HARARE • Mr Emmerson Mnangagwa was sworn in as Zimbabwe's president in front of thousands of cheering supporters at Harare's national stadium yesterday, marking the final chapter of a political drama that toppled his predecessor Robert Mugabe after a military takeover.
"I, Emmerson Dambudzo Mnangagwa, swear that as the president of the republic of Zimbabwe I will be faithful to Zimbabwe and obey, uphold and defend the Constitution and all other laws of Zimbabwe," he said as he took the oath of office before the Chief Justice.
The 75-year-old, known as the "Crocodile", then received the chain and sash of office, and took salutes and pledges of allegiance from the nation's military and security chiefs.
"We are excited and expecting a lot from Mnangagwa. We have been under a dictatorship for a very long time," said Ms Sharon Mauyakufa, 23, referring to Mr Mugabe.
Mr Lenin Tongoona, 33, said: "I wanted to see for myself that Mugabe has really gone. He is the only president I've known."
A group of elderly women dressed in blue and white gyrated in time to a big band to wild applause from the crowds ahead of the swearing-in.
Snipers had taken up positions around the stadium amid tight security as jubilant Mnangagwa supporters streamed in, many dancing as music played. "We thank you, our soldier," said one banner in the sports ground. "The people have spoken," said another.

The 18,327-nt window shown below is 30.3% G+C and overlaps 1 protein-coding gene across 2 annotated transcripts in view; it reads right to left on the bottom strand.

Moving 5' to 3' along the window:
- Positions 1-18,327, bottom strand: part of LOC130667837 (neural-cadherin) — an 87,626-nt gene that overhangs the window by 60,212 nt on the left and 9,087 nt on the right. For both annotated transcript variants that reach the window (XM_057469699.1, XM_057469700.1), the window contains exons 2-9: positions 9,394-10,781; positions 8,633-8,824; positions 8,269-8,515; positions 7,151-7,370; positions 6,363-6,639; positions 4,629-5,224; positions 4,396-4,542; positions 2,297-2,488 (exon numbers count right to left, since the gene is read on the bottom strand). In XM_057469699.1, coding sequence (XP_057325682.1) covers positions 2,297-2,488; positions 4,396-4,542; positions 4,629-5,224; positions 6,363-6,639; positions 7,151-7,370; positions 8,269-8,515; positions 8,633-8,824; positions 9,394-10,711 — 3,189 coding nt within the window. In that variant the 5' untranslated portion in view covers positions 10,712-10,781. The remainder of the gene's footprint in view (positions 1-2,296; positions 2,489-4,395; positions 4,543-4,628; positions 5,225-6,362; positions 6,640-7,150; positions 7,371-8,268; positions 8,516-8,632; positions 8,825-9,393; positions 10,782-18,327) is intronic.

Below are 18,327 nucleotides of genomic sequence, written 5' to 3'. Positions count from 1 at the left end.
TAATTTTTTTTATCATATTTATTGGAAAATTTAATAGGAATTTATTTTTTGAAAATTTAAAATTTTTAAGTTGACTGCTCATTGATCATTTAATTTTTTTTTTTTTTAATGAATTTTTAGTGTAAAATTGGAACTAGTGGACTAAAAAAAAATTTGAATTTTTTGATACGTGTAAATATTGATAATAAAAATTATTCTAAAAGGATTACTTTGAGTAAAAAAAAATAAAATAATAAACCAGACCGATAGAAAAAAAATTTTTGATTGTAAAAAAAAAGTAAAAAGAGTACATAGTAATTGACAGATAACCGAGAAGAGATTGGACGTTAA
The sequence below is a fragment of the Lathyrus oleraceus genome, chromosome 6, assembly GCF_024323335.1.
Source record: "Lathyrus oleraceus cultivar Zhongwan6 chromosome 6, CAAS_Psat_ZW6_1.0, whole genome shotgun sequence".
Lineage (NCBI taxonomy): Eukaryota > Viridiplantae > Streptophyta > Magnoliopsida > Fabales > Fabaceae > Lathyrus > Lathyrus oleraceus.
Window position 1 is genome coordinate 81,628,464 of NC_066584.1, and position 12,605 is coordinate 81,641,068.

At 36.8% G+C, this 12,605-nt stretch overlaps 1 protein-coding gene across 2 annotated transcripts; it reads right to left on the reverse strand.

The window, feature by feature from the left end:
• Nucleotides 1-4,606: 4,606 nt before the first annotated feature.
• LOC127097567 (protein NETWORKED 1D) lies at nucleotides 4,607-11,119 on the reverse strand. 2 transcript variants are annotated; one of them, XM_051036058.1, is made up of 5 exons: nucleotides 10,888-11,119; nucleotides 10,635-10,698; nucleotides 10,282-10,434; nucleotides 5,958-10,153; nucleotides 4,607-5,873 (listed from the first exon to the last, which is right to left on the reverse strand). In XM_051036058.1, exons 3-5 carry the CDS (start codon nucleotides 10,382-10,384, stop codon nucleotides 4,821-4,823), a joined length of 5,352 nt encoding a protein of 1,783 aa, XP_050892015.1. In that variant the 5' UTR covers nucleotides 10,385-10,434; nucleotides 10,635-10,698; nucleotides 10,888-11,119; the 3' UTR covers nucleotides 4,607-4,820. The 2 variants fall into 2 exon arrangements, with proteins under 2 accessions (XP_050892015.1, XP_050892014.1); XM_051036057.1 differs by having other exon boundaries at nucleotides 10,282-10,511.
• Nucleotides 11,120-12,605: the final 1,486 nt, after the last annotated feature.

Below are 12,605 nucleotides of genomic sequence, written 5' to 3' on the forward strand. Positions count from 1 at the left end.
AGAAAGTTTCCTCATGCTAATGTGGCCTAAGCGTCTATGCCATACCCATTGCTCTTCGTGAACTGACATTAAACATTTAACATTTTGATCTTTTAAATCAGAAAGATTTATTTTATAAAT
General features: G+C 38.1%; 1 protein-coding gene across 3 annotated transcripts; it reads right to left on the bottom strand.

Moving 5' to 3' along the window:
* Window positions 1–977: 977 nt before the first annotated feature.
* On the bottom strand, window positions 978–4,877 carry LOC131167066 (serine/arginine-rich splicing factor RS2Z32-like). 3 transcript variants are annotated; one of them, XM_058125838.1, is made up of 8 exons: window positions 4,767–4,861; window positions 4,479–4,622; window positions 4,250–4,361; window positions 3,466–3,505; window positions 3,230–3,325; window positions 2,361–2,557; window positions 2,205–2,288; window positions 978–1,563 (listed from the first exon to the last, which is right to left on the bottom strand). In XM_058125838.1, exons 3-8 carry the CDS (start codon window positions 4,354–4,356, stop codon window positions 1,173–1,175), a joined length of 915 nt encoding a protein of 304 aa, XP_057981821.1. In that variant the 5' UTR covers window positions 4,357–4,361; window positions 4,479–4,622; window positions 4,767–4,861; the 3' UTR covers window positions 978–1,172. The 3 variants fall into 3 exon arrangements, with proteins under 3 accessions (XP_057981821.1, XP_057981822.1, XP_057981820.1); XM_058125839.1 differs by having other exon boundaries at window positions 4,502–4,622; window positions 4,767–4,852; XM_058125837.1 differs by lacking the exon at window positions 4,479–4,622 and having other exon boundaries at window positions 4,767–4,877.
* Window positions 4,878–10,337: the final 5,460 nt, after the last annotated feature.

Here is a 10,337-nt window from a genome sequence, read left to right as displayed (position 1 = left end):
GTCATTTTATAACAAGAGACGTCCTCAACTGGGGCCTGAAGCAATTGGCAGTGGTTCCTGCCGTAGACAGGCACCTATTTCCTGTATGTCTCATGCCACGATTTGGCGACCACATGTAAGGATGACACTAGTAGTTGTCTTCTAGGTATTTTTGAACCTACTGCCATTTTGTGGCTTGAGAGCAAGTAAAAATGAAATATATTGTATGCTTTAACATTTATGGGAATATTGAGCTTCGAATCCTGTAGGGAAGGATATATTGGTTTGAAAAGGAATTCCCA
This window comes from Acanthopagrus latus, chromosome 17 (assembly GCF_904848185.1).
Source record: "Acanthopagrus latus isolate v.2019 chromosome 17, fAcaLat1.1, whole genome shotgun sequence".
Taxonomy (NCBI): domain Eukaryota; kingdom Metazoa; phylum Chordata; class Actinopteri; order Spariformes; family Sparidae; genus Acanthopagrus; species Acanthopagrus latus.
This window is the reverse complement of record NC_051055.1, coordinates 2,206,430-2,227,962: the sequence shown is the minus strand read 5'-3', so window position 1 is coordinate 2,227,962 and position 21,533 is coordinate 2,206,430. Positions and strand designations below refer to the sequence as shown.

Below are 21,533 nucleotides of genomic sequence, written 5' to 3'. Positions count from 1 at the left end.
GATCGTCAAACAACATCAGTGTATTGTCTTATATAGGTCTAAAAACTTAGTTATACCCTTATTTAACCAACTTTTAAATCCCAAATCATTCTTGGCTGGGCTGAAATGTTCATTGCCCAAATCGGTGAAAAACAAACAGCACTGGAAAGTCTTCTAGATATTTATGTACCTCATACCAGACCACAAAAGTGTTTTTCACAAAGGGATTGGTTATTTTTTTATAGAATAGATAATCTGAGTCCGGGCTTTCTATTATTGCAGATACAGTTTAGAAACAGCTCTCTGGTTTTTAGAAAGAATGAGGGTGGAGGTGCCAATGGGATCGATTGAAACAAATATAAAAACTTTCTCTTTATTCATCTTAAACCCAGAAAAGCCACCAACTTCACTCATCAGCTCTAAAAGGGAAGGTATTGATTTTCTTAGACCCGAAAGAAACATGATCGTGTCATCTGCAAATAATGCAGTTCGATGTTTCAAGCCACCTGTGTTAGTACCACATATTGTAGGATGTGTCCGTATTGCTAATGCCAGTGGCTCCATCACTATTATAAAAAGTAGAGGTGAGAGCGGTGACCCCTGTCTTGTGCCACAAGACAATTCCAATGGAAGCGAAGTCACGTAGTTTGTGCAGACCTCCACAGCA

In a speech, Mr Mnangagwa said elections would go ahead next year and acknowledged that there had been "errors" under Mr Mugabe.
We are excited and expecting a lot from Mnangagwa. We have been under a dictatorship for a very long time.
MS SHARON MAUYAKUFA, referring to Mr Robert Mugabe.
He was hailed the "voice of the people" during a dramatic ascent to power. But some wonder whether a man who loyally served Mr Mugabe for decades can bring deep change to a ruling establishment accused of systematic abuses of human rights and disastrous economic policies.
In particular, they question his role in the so-called Gukurahundi massacres in Matabeleland in 1983, when an estimated 20,000 people were killed in a crackdown on Mr Mugabe's opponents by the North Korean-trained Fifth Brigade.
Mr Mnangagwa was in charge of internal security then, but has denied any part in the atrocities.
The army's rough treatment of some Mugabe loyalists - former finance minister Ignatius Chombo was hospitalised yesterday because of beatings suffered in military custody, his lawyer said - has added to concerns about Mr Mnangagwa's true commitment to democracy.
He praised Mr Mugabe as "the father of the nation" during his address yesterday. "Let me at this stage pay tribute to one of the founding fathers of our nation, comrade Robert Gabriel Mugabe. Let us all accept and acknowledge his immense contribution to the building of our nation."
State-run media had earlier claimed that Mr Mugabe may even attend his successor's swearing-in - but later suggested that after he and Mr Mnangagwa talked about the inauguration, he agreed he "needed time to rest".
Mr Mnangagwa vowed during his inauguration speech to protect foreign investments in the country as he sought to lay out his economic credentials. "In this global world, no nation is, can, or need be an island. All foreign investments will be safe in Zimbabwe," he told the crowd.
He vowed to compensate farmers whose land was confiscated under a ruinous land redistribution programme initiated by Mr Mugabe.
"Acts of corruption must stop forthwith. Where these occur, swift justice must be served," he said, promising to "create jobs for our youth and reduce poverty for all".
AGENCE FRANCE-PRESSE, REUTERS